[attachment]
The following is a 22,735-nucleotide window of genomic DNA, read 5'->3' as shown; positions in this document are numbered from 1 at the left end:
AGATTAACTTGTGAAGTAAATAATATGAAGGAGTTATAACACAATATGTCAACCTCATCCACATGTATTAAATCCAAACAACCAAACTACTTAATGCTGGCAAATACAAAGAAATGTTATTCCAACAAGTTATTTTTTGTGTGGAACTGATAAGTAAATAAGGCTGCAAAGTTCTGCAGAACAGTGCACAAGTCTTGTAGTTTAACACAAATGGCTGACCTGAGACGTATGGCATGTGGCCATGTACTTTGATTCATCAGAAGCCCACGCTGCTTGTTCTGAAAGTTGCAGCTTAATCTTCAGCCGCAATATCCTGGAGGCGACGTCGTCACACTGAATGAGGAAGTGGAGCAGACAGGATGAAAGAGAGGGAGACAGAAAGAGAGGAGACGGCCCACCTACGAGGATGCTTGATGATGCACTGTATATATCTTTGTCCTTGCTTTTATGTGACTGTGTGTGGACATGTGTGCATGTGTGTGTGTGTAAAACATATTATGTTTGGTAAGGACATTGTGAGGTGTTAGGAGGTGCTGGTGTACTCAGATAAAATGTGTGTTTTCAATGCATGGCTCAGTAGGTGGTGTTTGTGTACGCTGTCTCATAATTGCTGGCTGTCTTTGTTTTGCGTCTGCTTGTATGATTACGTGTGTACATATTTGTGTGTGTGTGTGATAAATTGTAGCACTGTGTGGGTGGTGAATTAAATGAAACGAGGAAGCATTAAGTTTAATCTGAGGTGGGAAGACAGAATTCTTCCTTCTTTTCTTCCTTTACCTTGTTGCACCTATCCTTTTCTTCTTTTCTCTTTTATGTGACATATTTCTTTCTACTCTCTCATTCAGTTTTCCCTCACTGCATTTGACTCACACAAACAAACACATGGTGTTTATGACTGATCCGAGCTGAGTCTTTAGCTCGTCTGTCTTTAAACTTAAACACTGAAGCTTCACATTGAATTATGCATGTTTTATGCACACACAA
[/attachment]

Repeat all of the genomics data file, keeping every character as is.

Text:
The following is a 22,735-nucleotide window of genomic DNA, read 5'->3' as shown; positions in this document are numbered from 1 at the left end:
AGATTAACTTGTGAAGTAAATAATATGAAGGAGTTATAACACAATATGTCAACCTCATCCACATGTATTAAATCCAAACAACCAAACTACTTAATGCTGGCAAATACAAAGAAATGTTATTCCAACAAGTTATTTTTTGTGTGGAACTGATAAGTAAATAAGGCTGCAAAGTTCTGCAGAACAGTGCACAAGTCTTGTAGTTTAACACAAATGGCTGACCTGAGACGTATGGCATGTGGCCATGTACTTTGATTCATCAGAAGCCCACGCTGCTTGTTCTGAAAGTTGCAGCTTAATCTTCAGCCGCAATATCCTGGAGGCGACGTCGTCACACTGAATGAGGAAGTGGAGCAGACAGGATGAAAGAGAGGGAGACAGAAAGAGAGGAGACGGCCCACCTACGAGGATGCTTGATGATGCACTGTATATATCTTTGTCCTTGCTTTTATGTGACTGTGTGTGGACATGTGTGCATGTGTGTGTGTGTAAAACATATTATGTTTGGTAAGGACATTGTGAGGTGTTAGGAGGTGCTGGTGTACTCAGATAAAATGTGTGTTTTCAATGCATGGCTCAGTAGGTGGTGTTTGTGTACGCTGTCTCATAATTGCTGGCTGTCTTTGTTTTGCGTCTGCTTGTATGATTACGTGTGTACATATTTGTGTGTGTGTGTGATAAATTGTAGCACTGTGTGGGTGGTGAATTAAATGAAACGAGGAAGCATTAAGTTTAATCTGAGGTGGGAAGACAGAATTCTTCCTTCTTTTCTTCCTTTACCTTGTTGCACCTATCCTTTTCTTCTTTTCTCTTTTATGTGACATATTTCTTTCTACTCTCTCATTCAGTTTTCCCTCACTGCATTTGACTCACACAAACAAACACATGGTGTTTATGACTGATCCGAGCTGAGTCTTTAGCTCGTCTGTCTTTAAACTTAAACACTGAAGCTTCACATTGAATTATGCATGTTTTATGCACACACAA